Unfortunately for us and proponents of true representation, the effects of the electoral college cannot be overlooked. Probably the most maligned feature of our current electoral system is the electoral college. Pew Research Center polls consistently show that the majority of Americans would like to abolish the electoral college and yet it exists. We are taught that the electoral college was a compromise made to assure the voices of less populated states would not be silenced by areas of high population concentration. There is a barely veiled vested interest in reducing the potency of the public vote in the electoral college, especially given that at the time it was put into action, less than 6% of the nation’s population fit the requirements to vote. In modern-day America where the population is increasingly concentrated in either smaller geographical areas (metropolitan areas) or spread thin across vast swathes of land, the electoral college results in the votes of some being worth far more than others. A vote in Wisconsin is worth sixty-six Californian votes. 

However, because the Electoral College is a part of the Constitution and amending it to a more representative form of election such as a national popular vote or ranked-choice voting would result in a complete transformation of power in the political sphere, there is a hesitance for those in power to allow such a change. While people may vote, it is land that speaks. The electoral college creates an inherent imbalance in the value of different regions and it shows in the attention that candidates give to key issues and the lack of care dedicated towards uniquely urban issues. 

This matters because regardless of how voting potency is distributed, a majority of Americans are facing a dilution of their power as citizens and voters. The electors for a given state are obligated to vote for the candidate elected by popular vote in their state even if the margin that the candidate wins by is extremely slim. All electoral votes for a state going to a single candidate winning by a slim margin is a gross misrepresentation of the citizen will. In addition to this, people of color tend to stay in urban and metropolitan areas adding to the generalized institutional racism inherent in American society. The victories won through this electoral system are only perpetuated by office-holders who use their authority to gerrymander and disenfranchise. 

This combination of electoral systems leads to a huge and forceful oversimplification of the country’s policy preference. It is also the reason why voting for the third party is a risk.  Often third parties stray from mainstream/centrist politics and advocate for “radical” change which puts off a fair chunk of American voters. Any votes for third party candidates are likely to have the electoral effect of simply detracting from the vote share of one of the two main candidates rather than winning any elections resulting in what political science scholars call a ‘wasted vote’. This isn’t fair to the citizens of the United States or the political process because it effectively shuts down anything outside of the main two parties and devalues progress simply for the maintenance of power and electoral control. While all our votes do matter, we have to get real and wonder how much they matter and whether it is fair that things are the way they are.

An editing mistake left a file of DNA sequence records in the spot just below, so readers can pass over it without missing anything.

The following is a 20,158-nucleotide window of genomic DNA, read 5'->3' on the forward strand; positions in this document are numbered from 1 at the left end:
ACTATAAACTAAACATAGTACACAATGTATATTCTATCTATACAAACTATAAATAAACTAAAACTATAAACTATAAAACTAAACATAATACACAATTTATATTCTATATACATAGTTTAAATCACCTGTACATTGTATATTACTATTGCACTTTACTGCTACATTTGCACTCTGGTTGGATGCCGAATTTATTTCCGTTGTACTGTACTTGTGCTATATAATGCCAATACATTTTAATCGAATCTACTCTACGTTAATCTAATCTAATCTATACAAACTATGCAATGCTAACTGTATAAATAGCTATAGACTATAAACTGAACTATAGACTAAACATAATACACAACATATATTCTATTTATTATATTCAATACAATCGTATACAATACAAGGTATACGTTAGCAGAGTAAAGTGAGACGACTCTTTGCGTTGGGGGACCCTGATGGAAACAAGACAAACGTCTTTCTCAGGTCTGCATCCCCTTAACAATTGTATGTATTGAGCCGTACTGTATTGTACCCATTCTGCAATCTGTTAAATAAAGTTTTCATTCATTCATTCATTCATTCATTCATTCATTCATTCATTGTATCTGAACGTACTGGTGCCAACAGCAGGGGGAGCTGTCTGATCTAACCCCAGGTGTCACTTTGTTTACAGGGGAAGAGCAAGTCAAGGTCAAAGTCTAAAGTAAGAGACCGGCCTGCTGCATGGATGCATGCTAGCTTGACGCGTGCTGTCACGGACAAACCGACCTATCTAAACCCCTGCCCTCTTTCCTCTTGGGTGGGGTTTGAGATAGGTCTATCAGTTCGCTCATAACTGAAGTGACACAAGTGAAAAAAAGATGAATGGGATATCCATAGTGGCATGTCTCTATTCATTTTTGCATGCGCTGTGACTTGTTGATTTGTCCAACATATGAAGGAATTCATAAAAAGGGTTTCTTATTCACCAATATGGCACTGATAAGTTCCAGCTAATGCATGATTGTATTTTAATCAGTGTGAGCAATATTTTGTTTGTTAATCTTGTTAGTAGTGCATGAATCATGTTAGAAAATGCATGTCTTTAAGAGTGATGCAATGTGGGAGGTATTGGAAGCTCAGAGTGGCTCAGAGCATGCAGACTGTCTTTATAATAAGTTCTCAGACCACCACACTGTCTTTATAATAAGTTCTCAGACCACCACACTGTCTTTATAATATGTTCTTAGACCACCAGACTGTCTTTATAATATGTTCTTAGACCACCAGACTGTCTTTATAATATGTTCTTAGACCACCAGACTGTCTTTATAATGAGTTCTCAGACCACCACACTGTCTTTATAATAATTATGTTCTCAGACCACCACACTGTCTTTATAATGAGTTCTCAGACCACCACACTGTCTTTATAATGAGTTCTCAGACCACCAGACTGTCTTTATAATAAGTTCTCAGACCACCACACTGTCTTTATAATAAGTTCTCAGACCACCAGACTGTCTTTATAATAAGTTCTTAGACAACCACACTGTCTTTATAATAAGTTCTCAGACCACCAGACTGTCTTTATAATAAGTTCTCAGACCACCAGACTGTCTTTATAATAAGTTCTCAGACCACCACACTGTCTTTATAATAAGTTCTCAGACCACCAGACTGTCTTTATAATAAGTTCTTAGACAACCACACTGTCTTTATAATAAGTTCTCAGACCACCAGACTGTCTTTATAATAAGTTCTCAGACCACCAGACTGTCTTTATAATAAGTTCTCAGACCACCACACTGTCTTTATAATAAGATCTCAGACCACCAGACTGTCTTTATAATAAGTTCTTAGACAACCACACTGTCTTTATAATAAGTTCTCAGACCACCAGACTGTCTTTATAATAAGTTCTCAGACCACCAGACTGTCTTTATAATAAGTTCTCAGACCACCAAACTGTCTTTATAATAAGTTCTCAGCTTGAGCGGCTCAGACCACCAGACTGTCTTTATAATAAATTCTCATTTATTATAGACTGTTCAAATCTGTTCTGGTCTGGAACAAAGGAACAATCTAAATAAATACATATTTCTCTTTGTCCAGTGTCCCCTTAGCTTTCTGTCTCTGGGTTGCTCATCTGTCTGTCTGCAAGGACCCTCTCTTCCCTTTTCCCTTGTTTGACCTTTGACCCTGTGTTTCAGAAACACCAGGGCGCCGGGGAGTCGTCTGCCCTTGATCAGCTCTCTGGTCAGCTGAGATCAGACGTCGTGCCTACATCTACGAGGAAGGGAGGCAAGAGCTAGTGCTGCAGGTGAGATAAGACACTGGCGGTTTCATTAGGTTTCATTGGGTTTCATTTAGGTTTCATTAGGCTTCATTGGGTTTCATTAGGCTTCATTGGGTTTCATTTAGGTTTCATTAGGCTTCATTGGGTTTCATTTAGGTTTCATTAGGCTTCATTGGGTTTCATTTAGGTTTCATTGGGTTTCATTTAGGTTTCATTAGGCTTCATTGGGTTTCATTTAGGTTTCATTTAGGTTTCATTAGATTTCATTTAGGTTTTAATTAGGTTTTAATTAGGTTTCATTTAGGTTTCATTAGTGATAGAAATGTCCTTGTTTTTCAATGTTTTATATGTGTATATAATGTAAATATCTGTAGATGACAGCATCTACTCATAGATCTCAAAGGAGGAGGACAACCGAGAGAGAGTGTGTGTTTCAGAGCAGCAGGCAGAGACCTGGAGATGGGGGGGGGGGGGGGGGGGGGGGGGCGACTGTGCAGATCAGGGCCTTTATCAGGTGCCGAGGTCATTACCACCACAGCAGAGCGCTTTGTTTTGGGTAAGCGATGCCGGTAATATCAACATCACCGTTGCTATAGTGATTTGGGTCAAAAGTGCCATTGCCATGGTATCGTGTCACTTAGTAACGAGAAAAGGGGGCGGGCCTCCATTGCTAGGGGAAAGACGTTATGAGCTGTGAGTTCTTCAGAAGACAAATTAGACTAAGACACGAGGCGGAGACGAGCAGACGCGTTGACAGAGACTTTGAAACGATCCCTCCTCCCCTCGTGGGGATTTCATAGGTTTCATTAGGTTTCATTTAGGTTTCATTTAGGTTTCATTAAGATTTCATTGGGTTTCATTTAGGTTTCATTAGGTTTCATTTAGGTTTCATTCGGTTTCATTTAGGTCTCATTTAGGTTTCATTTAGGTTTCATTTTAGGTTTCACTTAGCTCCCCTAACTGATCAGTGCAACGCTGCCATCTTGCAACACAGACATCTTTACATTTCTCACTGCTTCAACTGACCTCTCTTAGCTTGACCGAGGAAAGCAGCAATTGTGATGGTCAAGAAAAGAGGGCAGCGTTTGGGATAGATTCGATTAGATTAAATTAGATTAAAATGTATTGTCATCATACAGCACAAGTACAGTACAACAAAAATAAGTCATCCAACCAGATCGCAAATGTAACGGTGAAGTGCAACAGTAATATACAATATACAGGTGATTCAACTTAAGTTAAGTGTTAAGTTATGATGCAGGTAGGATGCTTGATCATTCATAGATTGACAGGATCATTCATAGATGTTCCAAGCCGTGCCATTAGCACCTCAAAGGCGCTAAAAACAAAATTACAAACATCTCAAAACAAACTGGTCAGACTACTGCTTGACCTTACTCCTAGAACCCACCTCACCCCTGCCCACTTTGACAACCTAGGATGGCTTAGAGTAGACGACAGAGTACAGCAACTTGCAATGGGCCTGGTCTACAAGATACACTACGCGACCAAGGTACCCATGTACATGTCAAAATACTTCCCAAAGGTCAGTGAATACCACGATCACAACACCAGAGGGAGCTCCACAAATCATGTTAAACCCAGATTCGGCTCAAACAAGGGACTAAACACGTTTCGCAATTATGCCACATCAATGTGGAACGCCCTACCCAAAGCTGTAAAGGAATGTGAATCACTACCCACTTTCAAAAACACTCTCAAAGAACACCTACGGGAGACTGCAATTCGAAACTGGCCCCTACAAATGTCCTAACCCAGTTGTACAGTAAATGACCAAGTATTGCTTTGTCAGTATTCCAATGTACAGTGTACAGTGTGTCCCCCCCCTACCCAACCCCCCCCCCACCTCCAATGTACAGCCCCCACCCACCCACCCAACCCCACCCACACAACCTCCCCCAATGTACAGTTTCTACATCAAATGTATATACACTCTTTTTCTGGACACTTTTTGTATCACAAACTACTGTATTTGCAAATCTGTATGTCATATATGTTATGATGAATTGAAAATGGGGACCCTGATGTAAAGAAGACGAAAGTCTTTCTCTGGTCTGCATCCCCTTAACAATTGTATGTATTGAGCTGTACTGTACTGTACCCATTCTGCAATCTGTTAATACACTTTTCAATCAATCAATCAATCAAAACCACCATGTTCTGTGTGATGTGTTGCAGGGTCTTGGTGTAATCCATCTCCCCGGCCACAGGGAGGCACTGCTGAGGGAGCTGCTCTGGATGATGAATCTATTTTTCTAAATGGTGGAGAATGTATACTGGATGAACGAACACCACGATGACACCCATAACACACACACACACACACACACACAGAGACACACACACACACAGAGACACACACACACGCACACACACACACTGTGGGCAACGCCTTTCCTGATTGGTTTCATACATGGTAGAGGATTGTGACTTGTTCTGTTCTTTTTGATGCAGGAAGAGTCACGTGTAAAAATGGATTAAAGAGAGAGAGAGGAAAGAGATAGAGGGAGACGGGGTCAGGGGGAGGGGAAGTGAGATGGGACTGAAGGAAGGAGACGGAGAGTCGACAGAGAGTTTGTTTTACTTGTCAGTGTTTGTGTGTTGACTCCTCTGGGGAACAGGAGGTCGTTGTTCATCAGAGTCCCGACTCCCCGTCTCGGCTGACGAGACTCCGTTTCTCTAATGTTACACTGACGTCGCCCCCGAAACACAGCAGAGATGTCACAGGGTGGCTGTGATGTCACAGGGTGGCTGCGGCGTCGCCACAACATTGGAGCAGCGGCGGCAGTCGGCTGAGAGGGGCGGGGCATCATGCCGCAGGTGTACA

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Aliya Hunter: The Future of Theater

By: Sai Siddhaye

Borne of the turbulent political climate of this era, Aliya Hunter is one of a generation of young artists channeling their activism into their creative pursuits. Originally from southern California and presently a student at UC Davis, Hunter’s interest in performing arts collided with her passion for social justice during college, creating a drive to use her talent to make waves. Her calming presence and charming manner are still present within our socially distanced phone call, through which her infectious laughter crackles merrily. 

“I think it was a series of moments,” Hunter ruminates, “that made me realize I wouldn’t be happy without [theater] in my life”. Hunter has been acting for several years now, and recently began exploring new facets of theater. “I love acting the most; I’m hoping to get my MFA in acting… but I do really love directing and writing too”. Hunter is dedicated to creating multidimensional characters who embody the marginalized identities that are so rare to see in the media. Her conviction to create the representation that she would like to see is evident in her work, which focuses on the complex process of navigating life during and after trauma, and carries strong feminist undertones.